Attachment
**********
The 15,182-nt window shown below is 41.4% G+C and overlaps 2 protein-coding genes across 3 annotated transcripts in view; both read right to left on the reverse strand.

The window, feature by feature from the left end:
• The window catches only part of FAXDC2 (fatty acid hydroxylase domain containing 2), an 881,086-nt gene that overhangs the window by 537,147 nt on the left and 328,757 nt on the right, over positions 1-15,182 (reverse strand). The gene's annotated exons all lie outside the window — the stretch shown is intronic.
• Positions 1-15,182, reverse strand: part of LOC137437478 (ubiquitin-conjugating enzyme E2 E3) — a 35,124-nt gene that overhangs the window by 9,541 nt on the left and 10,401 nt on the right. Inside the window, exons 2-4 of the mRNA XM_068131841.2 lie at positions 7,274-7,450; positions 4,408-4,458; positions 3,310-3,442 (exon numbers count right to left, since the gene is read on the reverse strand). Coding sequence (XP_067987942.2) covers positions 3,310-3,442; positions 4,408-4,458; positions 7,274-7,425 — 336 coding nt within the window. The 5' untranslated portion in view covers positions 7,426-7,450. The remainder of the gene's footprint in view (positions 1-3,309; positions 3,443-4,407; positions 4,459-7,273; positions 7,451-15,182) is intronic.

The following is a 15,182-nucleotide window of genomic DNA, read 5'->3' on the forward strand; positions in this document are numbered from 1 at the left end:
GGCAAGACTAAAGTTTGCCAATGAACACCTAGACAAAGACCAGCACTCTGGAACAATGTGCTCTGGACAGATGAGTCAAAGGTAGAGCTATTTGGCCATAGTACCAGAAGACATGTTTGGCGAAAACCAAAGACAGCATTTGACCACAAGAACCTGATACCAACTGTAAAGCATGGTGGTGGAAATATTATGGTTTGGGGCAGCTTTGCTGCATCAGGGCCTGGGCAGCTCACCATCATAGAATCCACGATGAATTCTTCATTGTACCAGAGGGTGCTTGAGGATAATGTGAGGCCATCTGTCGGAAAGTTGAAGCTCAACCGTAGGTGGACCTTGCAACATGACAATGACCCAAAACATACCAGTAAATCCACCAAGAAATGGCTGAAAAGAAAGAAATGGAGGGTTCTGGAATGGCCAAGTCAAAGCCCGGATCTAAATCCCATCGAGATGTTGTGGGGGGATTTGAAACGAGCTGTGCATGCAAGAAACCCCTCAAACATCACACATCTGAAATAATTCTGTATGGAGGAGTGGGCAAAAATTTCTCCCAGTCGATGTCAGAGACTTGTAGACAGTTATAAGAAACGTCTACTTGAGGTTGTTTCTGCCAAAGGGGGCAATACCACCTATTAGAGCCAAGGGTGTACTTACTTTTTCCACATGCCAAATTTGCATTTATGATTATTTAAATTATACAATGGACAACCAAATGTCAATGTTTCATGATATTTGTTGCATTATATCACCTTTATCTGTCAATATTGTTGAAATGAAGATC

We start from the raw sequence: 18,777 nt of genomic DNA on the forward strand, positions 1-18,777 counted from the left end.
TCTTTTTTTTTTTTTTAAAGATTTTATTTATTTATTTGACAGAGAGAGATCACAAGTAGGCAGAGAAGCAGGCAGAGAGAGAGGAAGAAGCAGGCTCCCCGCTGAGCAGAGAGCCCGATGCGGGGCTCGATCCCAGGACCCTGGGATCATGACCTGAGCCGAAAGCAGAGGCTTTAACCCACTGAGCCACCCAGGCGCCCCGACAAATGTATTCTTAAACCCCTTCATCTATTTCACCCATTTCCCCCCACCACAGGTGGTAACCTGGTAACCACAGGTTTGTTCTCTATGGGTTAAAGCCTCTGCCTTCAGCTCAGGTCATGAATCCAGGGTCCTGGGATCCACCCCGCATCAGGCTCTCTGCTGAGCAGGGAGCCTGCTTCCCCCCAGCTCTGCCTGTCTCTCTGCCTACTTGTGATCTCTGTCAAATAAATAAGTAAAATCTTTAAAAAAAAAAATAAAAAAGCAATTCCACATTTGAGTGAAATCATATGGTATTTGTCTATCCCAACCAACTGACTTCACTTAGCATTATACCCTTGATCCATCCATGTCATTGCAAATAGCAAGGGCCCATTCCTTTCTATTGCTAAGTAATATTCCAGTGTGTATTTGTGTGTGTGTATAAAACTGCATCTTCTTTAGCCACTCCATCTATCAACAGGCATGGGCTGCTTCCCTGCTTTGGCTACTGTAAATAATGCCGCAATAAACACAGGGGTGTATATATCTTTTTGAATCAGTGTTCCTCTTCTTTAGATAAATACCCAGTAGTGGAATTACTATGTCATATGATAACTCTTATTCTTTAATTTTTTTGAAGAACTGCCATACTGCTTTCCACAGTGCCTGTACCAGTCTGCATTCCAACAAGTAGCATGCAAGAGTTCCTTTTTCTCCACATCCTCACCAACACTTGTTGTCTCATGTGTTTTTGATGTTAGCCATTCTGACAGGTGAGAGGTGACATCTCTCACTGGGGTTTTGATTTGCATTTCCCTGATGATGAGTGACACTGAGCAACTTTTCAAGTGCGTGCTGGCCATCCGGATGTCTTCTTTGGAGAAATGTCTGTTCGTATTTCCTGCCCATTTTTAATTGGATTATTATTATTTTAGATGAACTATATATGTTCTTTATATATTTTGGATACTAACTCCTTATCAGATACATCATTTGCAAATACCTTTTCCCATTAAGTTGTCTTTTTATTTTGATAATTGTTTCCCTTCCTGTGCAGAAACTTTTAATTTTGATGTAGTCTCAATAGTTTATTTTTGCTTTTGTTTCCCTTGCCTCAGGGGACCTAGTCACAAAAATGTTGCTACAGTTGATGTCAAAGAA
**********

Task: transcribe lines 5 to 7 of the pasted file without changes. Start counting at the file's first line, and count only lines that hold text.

The following is a 15,182-nucleotide window of genomic DNA, read 5'->3' on the forward strand; positions in this document are numbered from 1 at the left end:
GGCAAGACTAAAGTTTGCCAATGAACACCTAGACAAAGACCAGCACTCTGGAACAATGTGCTCTGGACAGATGAGTCAAAGGTAGAGCTATTTGGCCATAGTACCAGAAGACATGTTTGGCGAAAACCAAAGACAGCATTTGACCACAAGAACCTGATACCAACTGTAAAGCATGGTGGTGGAAATATTATGGTTTGGGGCAGCTTTGCTGCATCAGGGCCTGGGCAGCTCACCATCATAGAATCCACGATGAATTCTTCATTGTACCAGAGGGTGCTTGAGGATAATGTGAGGCCATCTGTCGGAAAGTTGAAGCTCAACCGTAGGTGGACCTTGCAACATGACAATGACCCAAAACATACCAGTAAATCCACCAAGAAATGGCTGAAAAGAAAGAAATGGAGGGTTCTGGAATGGCCAAGTCAAAGCCCGGATCTAAATCCCATCGAGATGTTGTGGGGGGATTTGAAACGAGCTGTGCATGCAAGAAACCCCTCAAACATCACACATCTGAAATAATTCTGTATGGAGGAGTGGGCAAAAATTTCTCCCAGTCGATGTCAGAGACTTGTAGACAGTTATAAGAAACGTCTACTTGAGGTTGTTTCTGCCAAAGGGGGCAATACCACCTATTAGAGCCAAGGGTGTACTTACTTTTTCCACATGCCAAATTTGCATTTATGATTATTTAAATTATACAATGGACAACCAAATGTCAATGTTTCATGATATTTGTTGCATTATATCACCTTTATCTGTCAATATTGTTGAAATGAAGATC

We start from the raw sequence: 18,777 nt of genomic DNA on the forward strand, positions 1-18,777 counted from the left end.